“Everything goes and everything comes back.” So said Friedrich Nietzsche, the German philospher, in the late 19th century, and so says Allen Iverson, future NBA Hall of Famer and current Reebok endorser, in the latter days of 2012.
While Nietzsche was talking about life and death, Iverson is talking about sneakers. He is talking about, on this unseasonably balmy December day in Atlanta, GA, the upcoming December 29 re-release of the Reebok Question Mid black/gold. (The sneaker, which falls under Reebok’s Classics umbrella, goes on sale December 29 at major retailers and select boutiques. It will cost $125.)
You might remember this colorway of the Question from its original release in 2006. You might remember that, on the 10th anniversary of the original Question, Allen Iverson asked Reebok to craft a sneaker that he could wear out after games. You might remember that his request, so simple in nature, resulted in the birth of the black/gold Question. Iverson, who has a knack for details (ask him about a random college or NBA game he played in; chances are, he can tell you who was guarding him and which team won the game), certainly remembers all of that.
In honor of this previously hard-to-find sneaker, and in honor of the night-out, show-out nature of the colorway, Reebok recently decided not only to re-release the black/gold on the 29th, but to shoot beauty shots where the shoe is paired with champagne and glass flutes. After all, the Reebok Mid black/gold is about going out after-hours, is about enjoying, is about celebrating.
With that in mind, back in a busy photo studio in sunny Atlanta, Iverson and I sat down to discuss five things, moments and happenings in his life that are truly worth celebrating:
1. His children…are something he celebrates:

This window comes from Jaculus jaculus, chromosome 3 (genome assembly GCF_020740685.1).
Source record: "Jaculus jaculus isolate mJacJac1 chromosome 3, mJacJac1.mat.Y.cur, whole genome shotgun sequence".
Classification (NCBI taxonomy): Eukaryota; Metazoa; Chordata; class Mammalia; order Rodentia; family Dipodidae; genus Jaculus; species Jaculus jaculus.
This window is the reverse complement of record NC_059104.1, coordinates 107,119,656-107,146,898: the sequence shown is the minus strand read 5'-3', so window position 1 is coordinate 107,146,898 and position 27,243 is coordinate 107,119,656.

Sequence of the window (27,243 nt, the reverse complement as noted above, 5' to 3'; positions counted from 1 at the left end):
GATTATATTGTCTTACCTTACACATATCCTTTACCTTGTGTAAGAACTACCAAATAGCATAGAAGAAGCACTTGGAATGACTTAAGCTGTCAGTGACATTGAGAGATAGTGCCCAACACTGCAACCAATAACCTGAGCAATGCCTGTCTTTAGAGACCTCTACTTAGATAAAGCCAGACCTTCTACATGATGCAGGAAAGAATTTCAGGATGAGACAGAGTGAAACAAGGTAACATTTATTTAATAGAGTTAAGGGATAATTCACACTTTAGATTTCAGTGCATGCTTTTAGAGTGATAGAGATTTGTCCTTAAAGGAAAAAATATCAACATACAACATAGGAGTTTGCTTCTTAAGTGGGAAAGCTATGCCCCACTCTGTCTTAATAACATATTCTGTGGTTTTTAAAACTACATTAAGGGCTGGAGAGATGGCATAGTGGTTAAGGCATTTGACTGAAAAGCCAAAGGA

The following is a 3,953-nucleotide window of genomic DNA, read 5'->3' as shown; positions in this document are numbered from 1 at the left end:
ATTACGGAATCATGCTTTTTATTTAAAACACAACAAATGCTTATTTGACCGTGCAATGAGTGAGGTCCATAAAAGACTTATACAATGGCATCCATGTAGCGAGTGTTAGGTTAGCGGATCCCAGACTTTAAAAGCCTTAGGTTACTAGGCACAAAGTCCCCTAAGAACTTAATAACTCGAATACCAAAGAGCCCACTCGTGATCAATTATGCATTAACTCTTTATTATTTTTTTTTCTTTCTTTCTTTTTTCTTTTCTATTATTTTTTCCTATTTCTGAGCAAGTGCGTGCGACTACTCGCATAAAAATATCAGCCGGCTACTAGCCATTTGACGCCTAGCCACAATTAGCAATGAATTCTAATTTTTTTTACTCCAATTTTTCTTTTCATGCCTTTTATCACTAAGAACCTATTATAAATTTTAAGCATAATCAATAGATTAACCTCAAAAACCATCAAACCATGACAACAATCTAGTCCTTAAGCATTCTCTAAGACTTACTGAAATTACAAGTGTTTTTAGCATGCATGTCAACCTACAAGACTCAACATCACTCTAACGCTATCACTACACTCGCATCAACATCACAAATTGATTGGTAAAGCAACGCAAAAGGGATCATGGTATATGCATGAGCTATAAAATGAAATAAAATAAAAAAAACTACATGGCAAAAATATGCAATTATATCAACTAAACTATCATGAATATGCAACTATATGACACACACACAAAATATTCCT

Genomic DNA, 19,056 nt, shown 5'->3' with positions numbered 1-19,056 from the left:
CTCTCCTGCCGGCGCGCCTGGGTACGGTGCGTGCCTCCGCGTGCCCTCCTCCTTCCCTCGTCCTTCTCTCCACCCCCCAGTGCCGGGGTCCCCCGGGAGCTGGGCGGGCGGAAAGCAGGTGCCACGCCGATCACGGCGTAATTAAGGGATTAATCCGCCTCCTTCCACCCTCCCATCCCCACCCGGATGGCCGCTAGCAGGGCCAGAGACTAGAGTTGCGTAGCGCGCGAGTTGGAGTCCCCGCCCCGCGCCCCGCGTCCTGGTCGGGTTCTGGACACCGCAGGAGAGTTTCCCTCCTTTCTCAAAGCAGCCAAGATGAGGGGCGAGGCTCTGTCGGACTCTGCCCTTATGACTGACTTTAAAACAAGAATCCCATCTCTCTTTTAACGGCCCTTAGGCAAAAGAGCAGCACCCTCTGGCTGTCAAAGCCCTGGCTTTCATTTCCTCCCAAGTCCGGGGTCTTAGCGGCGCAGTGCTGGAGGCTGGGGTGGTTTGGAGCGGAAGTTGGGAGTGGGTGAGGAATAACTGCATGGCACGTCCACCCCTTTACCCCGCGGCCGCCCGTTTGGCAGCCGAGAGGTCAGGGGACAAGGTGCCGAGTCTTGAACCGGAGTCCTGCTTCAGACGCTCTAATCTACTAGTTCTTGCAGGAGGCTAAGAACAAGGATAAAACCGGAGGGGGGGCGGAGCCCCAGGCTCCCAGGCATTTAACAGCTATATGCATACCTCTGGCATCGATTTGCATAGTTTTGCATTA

“Having kids is everything and more than I thought it would be. There ain’t a better feeling than that; there ain’t a better feeling. It’s like, I think about what happened in [Newtown], Connecticut. When that tragedy just happened, you could feel how much you love your own kids, because of how much you hurt for those kids’ parents—for each and every one of them. It’s a different feeling, and it’s a different hurt. Yeah, everybody says, ‘Man, that’s sad, that’s tragic,’ and it was. It really hurt and cut deep. It let you know that life is so much bigger than everything else that goes on in the world. Just having kids, having your own kid, and being able to love them and provide for them—it’s just a different feeling. It’s a feeling that you can’t describe because it feels so good and feels so natural and surreal.”
2. Being drafted by the Philadelphia 76ers (1996)…is something he celebrates:
“As for basketball, getting drafted is always going to my favorite moment. That was better than anything I even accomplished in the League—MVP, All-Star, anything. Just to be able to hear David Stern call your name…”
3. Winning his first Playoff series (1998-99)…is something he celebrates:
“We played Orlando. I remember that was the loudest environment I had ever been in in my life. I remember we won Game 1 and lost Game 2, when we got home I said, ‘We are not going back there; we’ve got to win both of these.’ I remember the floor trembling. I remember trying to talk to my teammates when we were face to face, and we couldn’t hear each other. It was just incredible.”
4. Playing in his first All-Star game (1999-2000)…is something he celebrates:
“My first All-Star game is probably next. That was one of the greatest moments in my career. You always want to be a part of that growing up.”
5. Enrolling at Georgetown (1994)…is something he celebrates:
“Georgetown accepting me is another one. My [admission was granted] so fast: I took my SAT, and a couple days later I got a call from him (Coach John Thompson) saying, ‘Bring your behind to school (laughs).’”